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A Red Wallflower by Susan Warner

It pleased him to share it with Esther


'Who

will do my thinking for me?' asked Esther, with a look and a smile which would have better fitted twice her years; a look of wistful inquiry, a smile of soft derision.

'I will,' said Pitt boldly.

'Will you? Oh, Pitt, I would like to ask you something! But not now,' she added immediately. 'Another time. Now, tell me about college.'

He did tell her. He gave her details of things he told no one else. He allowed her to know of his successes, which Pitt was too genuinely modest and manly to enlarge upon even to his father and mother; but to these childish eyes and this implicit trusting, loving, innocent spirit, he gave the infinite pleasure of knowing what he had secretly enjoyed alone, in the depths of his own mind. It pleased him to share it with Esther. As for her, her interest and sympathy knew no bounds.

Pitt, however, while he was talking about his own doings and affairs, was thinking about Esther. She had changed, somehow. That wonderful stage of life, 'where the brook and river meet,' she had hardly yet reached; she was really a little girl still, or certainly ought to be. What was then this delicate, grave, spiritual look in the face, the thoughtful intelligence, the refinement of perception, so beyond her years? No doubt it was due to her living alone, with a somewhat gloomy father, and being prematurely thrown upon a woman's needs and

a woman's resources. Pitt recognised the fact that his own absence might have had something to do with it. So long as he had been with her, teaching her and making a daily breeze in her still life, Esther had been in a measure drawn out of herself, and kept from brooding. And then, beyond all, the natural organization of this fine creature was of the rarest; strong and delicate at once, of large capacities and with correspondingly large requirements; able for great enjoyment, and open also to keen suffering. He could see it in every glance of the big, thoughtful eyes, and every play of the sensitive lips, which had, however, a trait of steadfastness and grave character along with their sensitiveness. Pitt looked, and wondered, and admired. This child's face was taking on already a fascinating power of expression, quite beyond her years; and that was because the inner life was developing too soon into thoughtfulness and tenderness, and too early realizing the meaning of life. Nothing could be more innocent of self-consciousness than Esther; she did not even know that Pitt was regarding her with more attention than ordinary, or, if she knew, she took it as quite natural. He saw that, and so indulged himself. What a creature this would be, by and by! But in the meantime, what was to become of her? Without a mother, or a sister, or a brother; all alone; with nobody near who even knew what she needed. What would become of her? It was not stagnation that was to be feared, but too vivid life; not that she would be mentally stunted, but that the growth would be to exhaustion, or lack the right hardening processes, and so be unhealthy.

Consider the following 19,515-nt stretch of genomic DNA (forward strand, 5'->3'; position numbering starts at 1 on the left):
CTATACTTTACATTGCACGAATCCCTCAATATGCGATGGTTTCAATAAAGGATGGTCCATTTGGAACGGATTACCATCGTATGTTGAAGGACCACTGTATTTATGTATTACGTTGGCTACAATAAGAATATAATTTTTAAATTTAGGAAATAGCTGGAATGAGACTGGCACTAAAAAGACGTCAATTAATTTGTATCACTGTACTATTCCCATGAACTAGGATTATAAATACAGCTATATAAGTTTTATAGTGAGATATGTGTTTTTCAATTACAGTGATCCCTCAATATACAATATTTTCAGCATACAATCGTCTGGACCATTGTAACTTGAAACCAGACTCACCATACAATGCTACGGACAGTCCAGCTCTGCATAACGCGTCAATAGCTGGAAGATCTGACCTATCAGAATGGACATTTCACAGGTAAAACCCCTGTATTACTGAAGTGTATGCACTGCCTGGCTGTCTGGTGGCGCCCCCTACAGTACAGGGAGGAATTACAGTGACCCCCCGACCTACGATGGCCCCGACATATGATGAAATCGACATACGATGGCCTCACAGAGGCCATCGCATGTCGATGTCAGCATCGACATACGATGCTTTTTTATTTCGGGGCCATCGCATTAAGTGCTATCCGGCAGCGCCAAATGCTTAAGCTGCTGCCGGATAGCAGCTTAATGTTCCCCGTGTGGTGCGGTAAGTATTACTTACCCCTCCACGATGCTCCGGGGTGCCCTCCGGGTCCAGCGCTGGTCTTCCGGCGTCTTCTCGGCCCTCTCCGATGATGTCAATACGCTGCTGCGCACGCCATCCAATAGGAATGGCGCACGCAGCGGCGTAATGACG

The colonel awoke after a while, and welcomed his visitor as truly, if not as warmly, as Esther had done. He always had liked young Dallas; and now, after so long living alone, the sight of him was specially grateful. Pitt must stay and have tea; and the talk between him and the colonel went on unflaggingly. Esther said nothing now; but Pitt watched her, and saw how she listened; saw how her eyes accompanied him, and her lips gave their silent tokens of understanding. Meanwhile she poured out tea for the gentlemen; did it with quiet grace and neatness, and was quick to see and attend to any little occasion for hospitable care.


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